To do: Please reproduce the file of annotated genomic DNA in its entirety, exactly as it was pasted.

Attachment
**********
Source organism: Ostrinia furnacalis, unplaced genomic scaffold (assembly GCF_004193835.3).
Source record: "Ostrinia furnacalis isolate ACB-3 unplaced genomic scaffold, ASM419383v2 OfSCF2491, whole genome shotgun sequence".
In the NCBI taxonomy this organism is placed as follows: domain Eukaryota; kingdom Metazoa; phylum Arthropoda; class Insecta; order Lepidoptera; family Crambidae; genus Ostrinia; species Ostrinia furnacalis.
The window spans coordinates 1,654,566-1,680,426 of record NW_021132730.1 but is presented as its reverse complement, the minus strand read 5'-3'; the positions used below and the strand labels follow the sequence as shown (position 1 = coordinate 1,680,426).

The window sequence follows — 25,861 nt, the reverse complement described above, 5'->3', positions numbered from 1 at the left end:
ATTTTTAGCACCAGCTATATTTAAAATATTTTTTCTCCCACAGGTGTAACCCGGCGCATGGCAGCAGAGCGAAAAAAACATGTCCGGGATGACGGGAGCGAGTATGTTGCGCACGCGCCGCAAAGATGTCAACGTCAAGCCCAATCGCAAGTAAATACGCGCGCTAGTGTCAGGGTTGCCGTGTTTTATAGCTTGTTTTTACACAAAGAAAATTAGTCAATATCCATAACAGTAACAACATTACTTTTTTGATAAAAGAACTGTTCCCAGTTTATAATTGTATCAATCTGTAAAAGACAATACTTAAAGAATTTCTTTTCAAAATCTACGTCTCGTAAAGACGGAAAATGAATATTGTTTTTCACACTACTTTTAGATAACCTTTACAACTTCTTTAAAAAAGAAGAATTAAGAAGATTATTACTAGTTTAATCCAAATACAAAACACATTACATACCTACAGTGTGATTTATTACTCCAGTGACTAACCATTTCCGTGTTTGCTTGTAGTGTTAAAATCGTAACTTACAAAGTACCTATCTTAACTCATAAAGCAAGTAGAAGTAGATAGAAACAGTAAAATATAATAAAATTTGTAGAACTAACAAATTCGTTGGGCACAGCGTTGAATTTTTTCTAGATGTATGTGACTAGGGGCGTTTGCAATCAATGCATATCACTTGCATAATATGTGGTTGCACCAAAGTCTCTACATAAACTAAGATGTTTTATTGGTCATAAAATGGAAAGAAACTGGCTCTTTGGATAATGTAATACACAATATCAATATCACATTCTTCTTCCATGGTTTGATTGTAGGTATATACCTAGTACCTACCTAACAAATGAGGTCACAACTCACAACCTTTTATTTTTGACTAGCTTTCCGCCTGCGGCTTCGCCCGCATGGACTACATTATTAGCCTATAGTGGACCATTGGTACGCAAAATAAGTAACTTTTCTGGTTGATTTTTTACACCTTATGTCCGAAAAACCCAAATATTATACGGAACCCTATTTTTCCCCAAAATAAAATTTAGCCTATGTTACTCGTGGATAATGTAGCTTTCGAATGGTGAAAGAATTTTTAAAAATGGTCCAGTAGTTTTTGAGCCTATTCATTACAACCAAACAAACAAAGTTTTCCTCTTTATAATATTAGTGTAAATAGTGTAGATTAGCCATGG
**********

Source organism: Ostrinia furnacalis, unplaced genomic scaffold (assembly GCF_004193835.3).
Source record: "Ostrinia furnacalis isolate ACB-3 unplaced genomic scaffold, ASM419383v2 OfSCF2491, whole genome shotgun sequence".
In the NCBI taxonomy this organism is placed as follows: domain Eukaryota; kingdom Metazoa; phylum Arthropoda; class Insecta; order Lepidoptera; family Crambidae; genus Ostrinia; species Ostrinia furnacalis.
The window spans coordinates 1,654,566-1,680,426 of record NW_021132730.1 but is presented as its reverse complement, the minus strand read 5'-3'; the positions used below and the strand labels follow the sequence as shown (position 1 = coordinate 1,680,426).

The window sequence follows — 25,861 nt, the reverse complement described above, 5'->3', positions numbered from 1 at the left end:
ATTTTTAGCACCAGCTATATTTAAAATATTTTTTCTCCCACAGGTGTAACCCGGCGCATGGCAGCAGAGCGAAAAAAACATGTCCGGGATGACGGGAGCGAGTATGTTGCGCACGCGCCGCAAAGATGTCAACGTCAAGCCCAATCGCAAGTAAATACGCGCGCTAGTGTCAGGGTTGCCGTGTTTTATAGCTTGTTTTTACACAAAGAAAATTAGTCAATATCCATAACAGTAACAACATTACTTTTTTGATAAAAGAACTGTTCCCAGTTTATAATTGTATCAATCTGTAAAAGACAATACTTAAAGAATTTCTTTTCAAAATCTACGTCTCGTAAAGACGGAAAATGAATATTGTTTTTCACACTACTTTTAGATAACCTTTACAACTTCTTTAAAAAAGAAGAATTAAGAAGATTATTACTAGTTTAATCCAAATACAAAACACATTACATACCTACAGTGTGATTTATTACTCCAGTGACTAACCATTTCCGTGTTTGCTTGTAGTGTTAAAATCGTAACTTACAAAGTACCTATCTTAACTCATAAAGCAAGTAGAAGTAGATAGAAACAGTAAAATATAATAAAATTTGTAGAACTAACAAATTCGTTGGGCACAGCGTTGAATTTTTTCTAGATGTATGTGACTAGGGGCGTTTGCAATCAATGCATATCACTTGCATAATATGTGGTTGCACCAAAGTCTCTACATAAACTAAGATGTTTTATTGGTCATAAAATGGAAAGAAACTGGCTCTTTGGATAATGTAATACACAATATCAATATCACATTCTTCTTCCATGGTTTGATTGTAGGTATATACCTAGTACCTACCTAACAAATGAGGTCACAACTCACAACCTTTTATTTTTGACTAGCTTTCCGCCTGCGGCTTCGCCCGCATGGACTACATTATTAGCCTATAGTGGACCATTGGTACGCAAAATAAGTAACTTTTCTGGTTGATTTTTTACACCTTATGTCCGAAAAACCCAAATATTATACGGAACCCTATTTTTCCCCAAAATAAAATTTAGCCTATGTTACTCGTGGATAATGTAGCTTTCGAATGGTGAAAGAATTTTTAAAAATGGTCCAGTAGTTTTTGAGCCTATTCATTACAACCAAACAAACAAAGTTTTCCTCTTTATAATATTAGTGTAAATAGTGTAGATTAGCCATGG